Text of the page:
RiverLink Project Interview
We interviewed Paki Maaka, Urban Design Manager at Hutt City Council and Martin White, RiverLink Project Director who are working on a very exciting partnership project which will turn the Lower Hutt CBD into a river-facing city, which will connect cycleways and walkways. The RiverLink project will also deliver a new interchange to help with traffic issues which have been compounded with population growth in the Lower Hutt area as well as help overcome the issues facing the current Melling bridge which is a flood hazard and was built before climate change considerations.
Paki Maaka – Urban Design Manager
What’s the background to the RiverLink project – how did it come about?
The RiverLink project has a very long genesis. I can find council strategies that have been written and approved going back to 1987/88 – so there’s been a long desire to achieve some of the things that the RiverLink project is able to achieve.
The RiverLink project is a partnership project between three agencies: Hutt City Council, NZTA and Wellington Regional Council. Each of the three agencies have all had long term goals to achieve their own projects, Wellington Regional Council of course looks after the river and they also manage the protection from floods. They’ve got a long term plan that date back for more than 10 years to upgrade the river stock banks. And of course, NZTA are always investing in roads of national significance. A lot of their projects have origins that go back decades.
The unusual thing is that we’ve realised that there are three separate projects from the three agencies and that if we all worked together as one project, the outcomes would be far greater than if we worked on each project individually. For over 30 years, our city (Lower Hutt) has wanted to build a connection between our CBD and the river. Our ability to build onto the stock banks is very limited. We don’t manage the stock banks but regional council manages them so we need to work with regional council to build a riverside CBD. By partnering up it enables to do things we couldn’t do on our own.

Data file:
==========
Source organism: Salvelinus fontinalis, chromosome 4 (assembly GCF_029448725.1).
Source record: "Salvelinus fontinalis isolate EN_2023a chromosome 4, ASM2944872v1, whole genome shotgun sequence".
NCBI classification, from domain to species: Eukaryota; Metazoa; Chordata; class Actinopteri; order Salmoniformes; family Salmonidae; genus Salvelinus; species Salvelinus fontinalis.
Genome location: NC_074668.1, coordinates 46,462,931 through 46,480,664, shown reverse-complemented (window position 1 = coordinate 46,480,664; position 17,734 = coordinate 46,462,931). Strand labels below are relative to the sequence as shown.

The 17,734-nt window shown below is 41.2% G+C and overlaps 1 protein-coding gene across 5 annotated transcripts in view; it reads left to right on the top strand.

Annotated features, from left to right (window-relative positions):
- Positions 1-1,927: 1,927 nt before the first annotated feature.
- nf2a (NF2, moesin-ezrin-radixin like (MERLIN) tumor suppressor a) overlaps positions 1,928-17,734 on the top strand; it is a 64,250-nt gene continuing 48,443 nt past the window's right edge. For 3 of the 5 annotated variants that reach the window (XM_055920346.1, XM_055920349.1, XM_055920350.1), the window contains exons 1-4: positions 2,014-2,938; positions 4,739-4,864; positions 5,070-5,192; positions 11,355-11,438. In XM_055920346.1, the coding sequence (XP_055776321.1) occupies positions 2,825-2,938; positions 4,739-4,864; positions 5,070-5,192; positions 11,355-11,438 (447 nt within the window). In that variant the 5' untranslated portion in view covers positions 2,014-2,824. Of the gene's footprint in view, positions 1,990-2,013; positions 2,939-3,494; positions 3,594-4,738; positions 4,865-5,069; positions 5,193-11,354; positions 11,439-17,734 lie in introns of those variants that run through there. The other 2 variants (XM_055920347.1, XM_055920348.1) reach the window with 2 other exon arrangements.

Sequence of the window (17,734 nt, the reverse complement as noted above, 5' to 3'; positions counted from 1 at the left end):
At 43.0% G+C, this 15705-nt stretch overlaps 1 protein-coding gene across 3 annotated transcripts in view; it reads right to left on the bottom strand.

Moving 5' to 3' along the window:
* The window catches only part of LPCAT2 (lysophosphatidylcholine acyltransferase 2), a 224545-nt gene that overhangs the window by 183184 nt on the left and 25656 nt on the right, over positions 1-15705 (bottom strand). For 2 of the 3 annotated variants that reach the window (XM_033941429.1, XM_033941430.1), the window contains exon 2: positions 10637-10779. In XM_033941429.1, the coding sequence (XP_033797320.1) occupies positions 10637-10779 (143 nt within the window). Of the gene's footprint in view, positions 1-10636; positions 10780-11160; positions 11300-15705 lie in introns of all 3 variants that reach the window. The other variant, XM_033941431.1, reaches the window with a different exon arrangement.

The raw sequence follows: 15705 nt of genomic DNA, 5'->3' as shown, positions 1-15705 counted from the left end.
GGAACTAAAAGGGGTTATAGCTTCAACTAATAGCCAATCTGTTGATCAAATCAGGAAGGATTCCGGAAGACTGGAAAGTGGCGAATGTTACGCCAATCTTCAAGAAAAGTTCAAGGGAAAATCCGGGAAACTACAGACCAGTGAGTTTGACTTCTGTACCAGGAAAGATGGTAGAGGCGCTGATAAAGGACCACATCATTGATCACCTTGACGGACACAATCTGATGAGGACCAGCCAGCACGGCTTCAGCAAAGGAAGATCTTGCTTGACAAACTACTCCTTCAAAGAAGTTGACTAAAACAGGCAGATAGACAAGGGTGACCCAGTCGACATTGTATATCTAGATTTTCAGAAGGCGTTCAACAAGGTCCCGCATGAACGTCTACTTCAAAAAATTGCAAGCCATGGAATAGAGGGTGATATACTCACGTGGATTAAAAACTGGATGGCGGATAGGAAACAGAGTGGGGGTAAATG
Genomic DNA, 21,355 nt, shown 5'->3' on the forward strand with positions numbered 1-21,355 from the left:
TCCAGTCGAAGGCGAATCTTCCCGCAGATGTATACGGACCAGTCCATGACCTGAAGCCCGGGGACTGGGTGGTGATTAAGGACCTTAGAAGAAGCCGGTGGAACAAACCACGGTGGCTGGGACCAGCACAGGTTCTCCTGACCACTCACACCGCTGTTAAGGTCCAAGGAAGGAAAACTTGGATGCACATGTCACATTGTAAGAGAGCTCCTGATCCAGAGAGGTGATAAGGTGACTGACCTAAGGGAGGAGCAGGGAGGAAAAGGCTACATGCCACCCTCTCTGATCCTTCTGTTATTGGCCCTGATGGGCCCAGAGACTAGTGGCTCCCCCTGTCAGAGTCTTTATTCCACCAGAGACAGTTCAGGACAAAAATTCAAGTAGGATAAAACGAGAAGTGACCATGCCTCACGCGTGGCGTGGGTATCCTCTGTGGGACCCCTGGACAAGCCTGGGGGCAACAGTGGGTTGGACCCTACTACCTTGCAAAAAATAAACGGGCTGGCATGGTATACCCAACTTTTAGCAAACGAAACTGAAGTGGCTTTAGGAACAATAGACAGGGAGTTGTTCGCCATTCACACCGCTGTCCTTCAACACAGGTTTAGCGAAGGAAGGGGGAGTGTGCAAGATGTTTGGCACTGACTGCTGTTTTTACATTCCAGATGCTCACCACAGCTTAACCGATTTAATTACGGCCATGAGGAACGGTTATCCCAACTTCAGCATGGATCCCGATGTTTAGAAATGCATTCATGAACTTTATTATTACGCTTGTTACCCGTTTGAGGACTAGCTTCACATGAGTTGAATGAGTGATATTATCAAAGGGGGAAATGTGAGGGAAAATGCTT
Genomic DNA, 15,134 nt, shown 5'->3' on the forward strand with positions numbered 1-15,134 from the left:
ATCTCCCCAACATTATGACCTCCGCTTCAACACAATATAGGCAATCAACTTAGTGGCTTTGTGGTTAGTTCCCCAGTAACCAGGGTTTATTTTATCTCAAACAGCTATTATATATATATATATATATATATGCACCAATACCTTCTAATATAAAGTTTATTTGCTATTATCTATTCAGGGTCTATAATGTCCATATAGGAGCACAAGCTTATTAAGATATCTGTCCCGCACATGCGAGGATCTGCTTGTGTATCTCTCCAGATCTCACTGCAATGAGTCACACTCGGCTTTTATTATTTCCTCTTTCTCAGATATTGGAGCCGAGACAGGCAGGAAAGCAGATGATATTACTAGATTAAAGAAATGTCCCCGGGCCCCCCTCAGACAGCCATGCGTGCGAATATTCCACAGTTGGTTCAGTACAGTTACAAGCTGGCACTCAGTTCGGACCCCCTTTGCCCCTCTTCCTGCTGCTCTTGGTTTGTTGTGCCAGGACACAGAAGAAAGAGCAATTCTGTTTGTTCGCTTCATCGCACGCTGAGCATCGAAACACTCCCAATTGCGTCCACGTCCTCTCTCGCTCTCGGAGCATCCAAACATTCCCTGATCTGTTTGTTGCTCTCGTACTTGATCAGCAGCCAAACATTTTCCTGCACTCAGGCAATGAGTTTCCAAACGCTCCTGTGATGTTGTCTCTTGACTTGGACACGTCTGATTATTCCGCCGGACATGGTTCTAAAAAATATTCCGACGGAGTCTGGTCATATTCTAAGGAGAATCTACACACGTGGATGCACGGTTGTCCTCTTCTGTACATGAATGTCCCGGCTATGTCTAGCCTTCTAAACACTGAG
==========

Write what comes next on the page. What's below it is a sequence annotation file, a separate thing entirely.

The proposed Melling interchange would enable state highway traffic to maintain 100kph without impeded flow. By not having to slow down this would remove a road safety problem. The advantage of NZTA working with Hutt City Council and Regional Council, is that we can demonstrate a whole range of advantages beyond just upgrading a road. The new Melling bridge will also take into account climate change and issues with flood hazard which have been a concern for some time.
The RiverLink project as a partnership project fulfils a number of criteria the current government are looking for when deciding whether to approve a project. It’s unusual for a roading project to be able to show social and economic growth and by showing this it makes the project more appealing to the government’s roading priorities. So there is an advantage for the NZTA in being able to show a project that models the criteria that the current government is implementing. It also means that all three projects can be consented together which makes the case much stronger than if we tried to get all the projects consented individually. It also means we are pooling funding and expertise together which is a much more efficient way of working.